Organic matter, what is it and why is it important? Organic matter may only make up a small percentage of soil, but it is a crucial part of having healthy soils for plants. Organic matter is made up of mostly decomposing plant material. This can come from many sources such as leaves as they fall from the trees or even the grass as you mow your lawn.
What does organic matter do for the soil and what are the effects? Once the various leaves, bits of grass, and other plant parts come in contact with the soil's biology, work begins. The various microbes and animals, such as earthworms, begin to consume the fallen plant matter and slowly turn it into a dark rich material called humus. Humus is the ultimate prize in your soil! One could see it as black gold for your garden, lawn, or pastures. Humus and organic matter performs various roles. It helps to retain soil moisture (those who have any outdoor plants can see the benefit of that in the summer!), helps to keep soil light and aerated, helps to insulate the soil from high and low temperatures, and it provides food for the microbes and earthworms who add nutrients to the soil in the process of breaking down the organic matter.
Left: Buckwheat grown as a summer cover crop not only increases soil health but also attracts pollinators with its flowers and various song birds with the seeds it produces. After allowed to seed out, the buck wheat can be incorporated into the soil to be broken down into soil organic matter Right: Wheat planted in a raised bed or garden in fall can latter be pressed down to create a surface mulch that suppresses weed seed germination and helps to retain soil moisture. In the end the wheat will break down into organic matter
Left: This area once could be compared to a sand box. After a few years of cover cropping one can see the increasing health of the soil from the increase in organic matter and soil coverage. Right: The increased organic matter attracted earthworms by the hundreds! Earthworms help the soil by adding nutrients and increasing aeration.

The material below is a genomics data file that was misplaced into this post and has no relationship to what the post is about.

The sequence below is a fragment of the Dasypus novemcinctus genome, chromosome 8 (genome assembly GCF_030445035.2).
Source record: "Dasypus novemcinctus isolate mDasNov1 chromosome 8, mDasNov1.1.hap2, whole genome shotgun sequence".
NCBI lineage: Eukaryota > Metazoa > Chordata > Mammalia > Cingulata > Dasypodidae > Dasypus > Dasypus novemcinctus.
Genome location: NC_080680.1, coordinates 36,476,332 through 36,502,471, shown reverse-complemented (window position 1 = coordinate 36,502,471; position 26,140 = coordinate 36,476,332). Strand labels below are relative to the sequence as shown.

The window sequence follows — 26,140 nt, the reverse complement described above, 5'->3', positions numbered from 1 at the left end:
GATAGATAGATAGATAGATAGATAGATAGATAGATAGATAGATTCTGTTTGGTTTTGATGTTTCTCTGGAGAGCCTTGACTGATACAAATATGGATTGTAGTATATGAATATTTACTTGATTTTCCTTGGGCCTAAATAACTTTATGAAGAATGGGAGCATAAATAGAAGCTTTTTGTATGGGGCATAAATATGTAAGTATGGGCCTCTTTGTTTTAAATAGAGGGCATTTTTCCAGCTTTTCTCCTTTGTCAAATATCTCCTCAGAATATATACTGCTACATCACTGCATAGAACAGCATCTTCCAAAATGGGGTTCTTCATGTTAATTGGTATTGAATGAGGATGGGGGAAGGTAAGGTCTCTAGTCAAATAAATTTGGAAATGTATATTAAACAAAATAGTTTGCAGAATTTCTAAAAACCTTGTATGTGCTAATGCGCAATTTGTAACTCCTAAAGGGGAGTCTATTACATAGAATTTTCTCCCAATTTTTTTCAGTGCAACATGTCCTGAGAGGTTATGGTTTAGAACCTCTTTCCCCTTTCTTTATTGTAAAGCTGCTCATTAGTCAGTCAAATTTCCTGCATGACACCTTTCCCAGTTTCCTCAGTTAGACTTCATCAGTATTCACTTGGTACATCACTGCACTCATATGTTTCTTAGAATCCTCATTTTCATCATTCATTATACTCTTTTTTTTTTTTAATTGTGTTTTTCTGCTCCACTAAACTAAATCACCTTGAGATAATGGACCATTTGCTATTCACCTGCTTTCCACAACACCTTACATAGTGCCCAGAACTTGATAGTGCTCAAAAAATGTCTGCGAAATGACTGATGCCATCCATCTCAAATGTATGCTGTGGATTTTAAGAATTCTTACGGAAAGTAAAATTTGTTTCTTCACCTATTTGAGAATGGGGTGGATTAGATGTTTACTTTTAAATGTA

How can you add organic matter to your soil? It is easier than thou think! For those who garden, planting cover crops or growing a top much is simple and can even be a beautiful addition to the surroundings! There are many plants available to use as a cover crop; depending on the species they can bring additional benefits on top of adding organic matter, such as adding nitrogen to the soil and attract beneficial wildlife. To read more on cover crops you can read about few in our last blog post written by Alexis Long. When adding cover crops there are a few options. One easy way to add organic matter is to add leaves(be sure the leaves haven't been sprayed with herbicide) as they drop in the fall to garden rows where they will hold onto soil moisture. There is the method known as green manure where you can simply chop, drop, and till in the cover crop, thereby incorporating the plant material into the soil where is will be broken down by the microbes and earthworms. Another option is to cover mulch the cover crop on top of the soil. To do this the cover crop is simply pressed down on top of the soil in a sheet. The benefit of doing this is the layer of mulch will help to suppress weed seeds from germinating, shade the soil, and hold on to soil moisture - this method works best if you are going to be planting started transplants rather than seeds. A great way to grow a cover mulch is to plant wheat seed into the garden in fall. It is an easy crop to grow and provides a uniform sheet when flattened. When it is time for summer plants, take the garden tool of your choice and flatten the wheat stalks to the ground where they are all laying the in the same direction. Once flattened, spread the flattened wheat apart to access the soil and plant your plant as you would normally. After the plant is in the soil simply cover the exposed soil with the surrounding stubble. Other fall planting options for this method are oats, barley, and rye.
Organic matter not only benefits the plants by adding nutrients and ground cover but it also helps people time and money by having to water and fertilize less, therefore work less and enjoy more!